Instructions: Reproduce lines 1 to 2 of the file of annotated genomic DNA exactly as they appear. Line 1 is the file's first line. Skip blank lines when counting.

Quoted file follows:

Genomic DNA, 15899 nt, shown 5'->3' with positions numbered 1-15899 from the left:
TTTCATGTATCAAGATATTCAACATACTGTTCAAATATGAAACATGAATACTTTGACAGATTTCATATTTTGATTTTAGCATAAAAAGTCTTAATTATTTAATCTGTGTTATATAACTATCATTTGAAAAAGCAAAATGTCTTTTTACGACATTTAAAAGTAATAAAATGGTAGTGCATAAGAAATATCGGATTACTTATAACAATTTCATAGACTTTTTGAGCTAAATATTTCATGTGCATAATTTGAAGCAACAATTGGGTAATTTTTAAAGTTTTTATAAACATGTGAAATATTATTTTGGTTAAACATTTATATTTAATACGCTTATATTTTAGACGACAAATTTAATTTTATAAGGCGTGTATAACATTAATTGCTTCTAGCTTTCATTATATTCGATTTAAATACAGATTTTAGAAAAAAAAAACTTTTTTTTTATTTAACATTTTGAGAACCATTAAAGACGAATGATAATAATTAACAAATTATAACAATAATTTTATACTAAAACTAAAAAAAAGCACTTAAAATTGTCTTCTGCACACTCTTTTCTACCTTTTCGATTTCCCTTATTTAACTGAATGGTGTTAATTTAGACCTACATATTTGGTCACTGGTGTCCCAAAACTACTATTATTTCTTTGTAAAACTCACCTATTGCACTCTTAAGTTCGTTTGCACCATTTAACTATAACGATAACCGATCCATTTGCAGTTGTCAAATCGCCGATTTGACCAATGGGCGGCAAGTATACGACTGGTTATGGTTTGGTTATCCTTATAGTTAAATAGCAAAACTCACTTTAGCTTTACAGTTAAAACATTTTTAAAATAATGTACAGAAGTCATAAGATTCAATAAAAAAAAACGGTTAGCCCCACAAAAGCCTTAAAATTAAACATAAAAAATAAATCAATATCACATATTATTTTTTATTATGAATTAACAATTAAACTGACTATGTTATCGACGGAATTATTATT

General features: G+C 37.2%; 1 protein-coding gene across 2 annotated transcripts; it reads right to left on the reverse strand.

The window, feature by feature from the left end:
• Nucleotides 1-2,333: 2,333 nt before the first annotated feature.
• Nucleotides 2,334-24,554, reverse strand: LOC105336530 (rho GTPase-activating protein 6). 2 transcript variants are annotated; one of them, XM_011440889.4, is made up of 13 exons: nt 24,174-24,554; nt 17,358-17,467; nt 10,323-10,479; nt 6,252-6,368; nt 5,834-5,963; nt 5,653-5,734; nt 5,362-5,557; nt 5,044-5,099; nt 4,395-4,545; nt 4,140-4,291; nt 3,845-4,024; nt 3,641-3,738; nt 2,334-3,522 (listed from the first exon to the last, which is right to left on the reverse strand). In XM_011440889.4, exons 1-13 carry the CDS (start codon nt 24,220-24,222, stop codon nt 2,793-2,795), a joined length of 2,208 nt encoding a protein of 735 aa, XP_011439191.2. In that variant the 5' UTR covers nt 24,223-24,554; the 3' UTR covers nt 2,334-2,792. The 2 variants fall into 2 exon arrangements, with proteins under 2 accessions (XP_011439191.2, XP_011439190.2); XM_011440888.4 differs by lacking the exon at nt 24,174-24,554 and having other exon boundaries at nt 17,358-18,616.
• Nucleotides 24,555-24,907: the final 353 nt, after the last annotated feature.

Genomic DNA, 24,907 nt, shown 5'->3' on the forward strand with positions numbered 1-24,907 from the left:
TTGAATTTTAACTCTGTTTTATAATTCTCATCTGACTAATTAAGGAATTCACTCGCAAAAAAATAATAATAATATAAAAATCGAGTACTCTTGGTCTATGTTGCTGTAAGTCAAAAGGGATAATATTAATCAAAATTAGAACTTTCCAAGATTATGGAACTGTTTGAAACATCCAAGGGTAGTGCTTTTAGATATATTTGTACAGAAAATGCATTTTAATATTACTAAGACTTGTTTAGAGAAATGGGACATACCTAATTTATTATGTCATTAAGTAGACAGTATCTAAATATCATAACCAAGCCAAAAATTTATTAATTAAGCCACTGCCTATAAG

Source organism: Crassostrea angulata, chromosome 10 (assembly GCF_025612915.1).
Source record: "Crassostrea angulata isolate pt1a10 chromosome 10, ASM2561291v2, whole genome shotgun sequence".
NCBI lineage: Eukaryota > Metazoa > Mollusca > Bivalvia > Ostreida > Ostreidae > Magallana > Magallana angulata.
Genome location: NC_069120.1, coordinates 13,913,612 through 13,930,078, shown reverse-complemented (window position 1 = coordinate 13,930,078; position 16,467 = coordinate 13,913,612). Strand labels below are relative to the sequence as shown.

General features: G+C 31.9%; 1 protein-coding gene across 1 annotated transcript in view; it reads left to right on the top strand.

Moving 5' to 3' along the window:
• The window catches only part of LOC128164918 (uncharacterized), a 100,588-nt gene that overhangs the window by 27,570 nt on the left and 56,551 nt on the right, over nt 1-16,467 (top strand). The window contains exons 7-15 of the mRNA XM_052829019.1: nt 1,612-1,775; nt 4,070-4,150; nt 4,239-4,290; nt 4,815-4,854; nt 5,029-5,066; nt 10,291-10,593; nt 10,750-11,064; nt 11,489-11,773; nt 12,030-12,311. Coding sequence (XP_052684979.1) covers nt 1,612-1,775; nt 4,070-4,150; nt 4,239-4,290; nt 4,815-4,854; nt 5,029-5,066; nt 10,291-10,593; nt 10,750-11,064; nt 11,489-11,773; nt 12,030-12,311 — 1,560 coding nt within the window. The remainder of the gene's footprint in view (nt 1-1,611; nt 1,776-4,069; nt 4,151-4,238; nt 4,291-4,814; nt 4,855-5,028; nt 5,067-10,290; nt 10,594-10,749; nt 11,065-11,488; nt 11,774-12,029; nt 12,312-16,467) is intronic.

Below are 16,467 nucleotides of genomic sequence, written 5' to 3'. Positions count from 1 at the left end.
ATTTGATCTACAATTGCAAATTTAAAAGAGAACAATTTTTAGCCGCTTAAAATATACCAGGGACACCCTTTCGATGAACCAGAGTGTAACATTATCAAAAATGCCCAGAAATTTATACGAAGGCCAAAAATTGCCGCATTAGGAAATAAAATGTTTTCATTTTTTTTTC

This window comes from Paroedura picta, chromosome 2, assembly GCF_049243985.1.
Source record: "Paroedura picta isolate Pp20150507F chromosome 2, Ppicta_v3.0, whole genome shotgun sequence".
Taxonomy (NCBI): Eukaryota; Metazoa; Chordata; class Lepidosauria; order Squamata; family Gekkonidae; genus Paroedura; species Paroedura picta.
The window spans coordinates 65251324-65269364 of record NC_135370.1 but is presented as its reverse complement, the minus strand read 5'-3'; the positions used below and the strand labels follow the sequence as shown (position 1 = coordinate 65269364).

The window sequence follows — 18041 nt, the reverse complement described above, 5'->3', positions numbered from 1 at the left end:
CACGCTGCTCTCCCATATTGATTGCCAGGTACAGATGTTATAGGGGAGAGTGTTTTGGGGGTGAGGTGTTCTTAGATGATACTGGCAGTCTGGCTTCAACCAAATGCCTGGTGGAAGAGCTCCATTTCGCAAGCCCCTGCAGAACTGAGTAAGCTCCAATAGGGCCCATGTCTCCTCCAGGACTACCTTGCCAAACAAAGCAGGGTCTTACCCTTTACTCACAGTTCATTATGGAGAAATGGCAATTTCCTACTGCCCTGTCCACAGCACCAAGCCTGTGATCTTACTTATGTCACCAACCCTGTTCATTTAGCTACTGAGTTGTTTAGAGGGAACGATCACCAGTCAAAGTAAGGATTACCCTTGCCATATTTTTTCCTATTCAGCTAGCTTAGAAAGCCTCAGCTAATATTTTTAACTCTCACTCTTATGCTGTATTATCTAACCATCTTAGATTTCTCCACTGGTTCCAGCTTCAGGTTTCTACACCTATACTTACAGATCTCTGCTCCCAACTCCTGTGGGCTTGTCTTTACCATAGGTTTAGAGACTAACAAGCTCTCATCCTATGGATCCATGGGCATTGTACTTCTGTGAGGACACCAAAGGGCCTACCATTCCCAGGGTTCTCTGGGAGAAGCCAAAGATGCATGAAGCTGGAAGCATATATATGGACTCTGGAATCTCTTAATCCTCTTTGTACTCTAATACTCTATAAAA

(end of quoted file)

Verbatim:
Genomic DNA, 15899 nt, shown 5'->3' with positions numbered 1-15899 from the left:
TTTCATGTATCAAGATATTCAACATACTGTTCAAATATGAAACATGAATACTTTGACAGATTTCATATTTTGATTTTAGCATAAAAAGTCTTAATTATTTAATCTGTGTTATATAACTATCATTTGAAAAAGCAAAATGTCTTTTTACGACATTTAAAAGTAATAAAATGGTAGTGCATAAGAAATATCGGATTACTTATAACAATTTCATAGACTTTTTGAGCTAAATATTTCATGTGCATAATTTGAAGCAACAATTGGGTAATTTTTAAAGTTTTTATAAACATGTGAAATATTATTTTGGTTAAACATTTATATTTAATACGCTTATATTTTAGACGACAAATTTAATTTTATAAGGCGTGTATAACATTAATTGCTTCTAGCTTTCATTATATTCGATTTAAATACAGATTTTAGAAAAAAAAAACTTTTTTTTTATTTAACATTTTGAGAACCATTAAAGACGAATGATAATAATTAACAAATTATAACAATAATTTTATACTAAAACTAAAAAAAAGCACTTAAAATTGTCTTCTGCACACTCTTTTCTACCTTTTCGATTTCCCTTATTTAACTGAATGGTGTTAATTTAGACCTACATATTTGGTCACTGGTGTCCCAAAACTACTATTATTTCTTTGTAAAACTCACCTATTGCACTCTTAAGTTCGTTTGCACCATTTAACTATAACGATAACCGATCCATTTGCAGTTGTCAAATCGCCGATTTGACCAATGGGCGGCAAGTATACGACTGGTTATGGTTTGGTTATCCTTATAGTTAAATAGCAAAACTCACTTTAGCTTTACAGTTAAAACATTTTTAAAATAATGTACAGAAGTCATAAGATTCAATAAAAAAAAACGGTTAGCCCCACAAAAGCCTTAAAATTAAACATAAAAAATAAATCAATATCACATATTATTTTTTATTATGAATTAACAATTAAACTGACTATGTTATCGACGGAATTATTATT